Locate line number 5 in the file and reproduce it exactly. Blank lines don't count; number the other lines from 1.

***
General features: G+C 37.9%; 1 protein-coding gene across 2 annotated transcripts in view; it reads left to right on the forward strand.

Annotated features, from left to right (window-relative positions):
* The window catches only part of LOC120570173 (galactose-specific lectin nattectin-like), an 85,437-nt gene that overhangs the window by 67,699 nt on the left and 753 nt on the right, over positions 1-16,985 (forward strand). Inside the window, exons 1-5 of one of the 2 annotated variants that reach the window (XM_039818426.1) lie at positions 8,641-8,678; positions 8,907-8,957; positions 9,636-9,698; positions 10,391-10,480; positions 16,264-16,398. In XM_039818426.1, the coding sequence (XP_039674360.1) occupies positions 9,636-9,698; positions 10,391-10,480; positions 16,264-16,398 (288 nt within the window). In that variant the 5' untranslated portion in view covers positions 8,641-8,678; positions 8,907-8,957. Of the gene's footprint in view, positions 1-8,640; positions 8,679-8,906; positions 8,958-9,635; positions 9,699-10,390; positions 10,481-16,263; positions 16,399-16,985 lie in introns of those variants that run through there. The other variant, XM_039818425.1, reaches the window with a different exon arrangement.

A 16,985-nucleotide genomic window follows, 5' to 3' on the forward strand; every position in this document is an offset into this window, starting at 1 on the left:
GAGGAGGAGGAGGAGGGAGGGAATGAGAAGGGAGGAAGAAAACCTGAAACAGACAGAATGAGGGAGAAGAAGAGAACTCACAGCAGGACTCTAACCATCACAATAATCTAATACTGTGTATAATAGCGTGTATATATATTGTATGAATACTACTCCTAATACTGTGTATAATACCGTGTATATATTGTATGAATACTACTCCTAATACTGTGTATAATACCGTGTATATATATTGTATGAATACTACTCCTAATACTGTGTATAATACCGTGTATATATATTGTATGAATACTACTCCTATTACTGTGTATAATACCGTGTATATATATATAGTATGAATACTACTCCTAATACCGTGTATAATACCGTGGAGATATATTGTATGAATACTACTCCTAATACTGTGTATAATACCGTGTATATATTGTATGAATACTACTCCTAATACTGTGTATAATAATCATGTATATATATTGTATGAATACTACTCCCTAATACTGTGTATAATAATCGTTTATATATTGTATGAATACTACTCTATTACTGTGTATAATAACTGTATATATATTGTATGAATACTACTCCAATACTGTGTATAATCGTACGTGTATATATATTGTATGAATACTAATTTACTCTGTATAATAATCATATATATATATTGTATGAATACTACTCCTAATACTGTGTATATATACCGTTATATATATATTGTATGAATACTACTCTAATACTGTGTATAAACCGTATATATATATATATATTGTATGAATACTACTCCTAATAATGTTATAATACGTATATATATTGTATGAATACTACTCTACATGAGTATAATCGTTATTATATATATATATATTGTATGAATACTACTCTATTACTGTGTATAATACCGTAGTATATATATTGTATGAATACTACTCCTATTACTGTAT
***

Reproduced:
GAGGAGGAGGAGGAGGGAGGGAATGAGAAGGGAGGAAGAAAACCTGAAACAGACAGAATGAGGGAGAAGAAGAGAACTCACAGCAGGACTCTAACCATCACAATAATCTAATACTGTGTATAATAGCGTGTATATATATTGTATGAATACTACTCCTAATACTGTGTATAATACCGTGTATATATTGTATGAATACTACTCCTAATACTGTGTATAATACCGTGTATATATATTGTATGAATACTACTCCTAATACTGTGTATAATACCGTGTATATATATTGTATGAATACTACTCCTATTACTGTGTATAATACCGTGTATATATATATAGTATGAATACTACTCCTAATACCGTGTATAATACCGTGGAGATATATTGTATGAATACTACTCCTAATACTGTGTATAATACCGTGTATATATTGTATGAATACTACTCCTAATACTGTGTATAATAATCATGTATATATATTGTATGAATACTACTCCCTAATACTGTGTATAATAATCGTTTATATATTGTATGAATACTACTCTATTACTGTGTATAATAACTGTATATATATTGTATGAATACTACTCCAATACTGTGTATAATCGTACGTGTATATATATTGTATGAATACTAATTTACTCTGTATAATAATCATATATATATATTGTATGAATACTACTCCTAATACTGTGTATATATACCGTTATATATATATTGTATGAATACTACTCTAATACTGTGTATAAACCGTATATATATATATATATTGTATGAATACTACTCCTAATAATGTTATAATACGTATATATATTGTATGAATACTACTCTACATGAGTATAATCGTTATTATATATATATATATTGTATGAATACTACTCTATTACTGTGTATAATACCGTAGTATATATATTGTATGAATACTACTCCTATTACTGTAT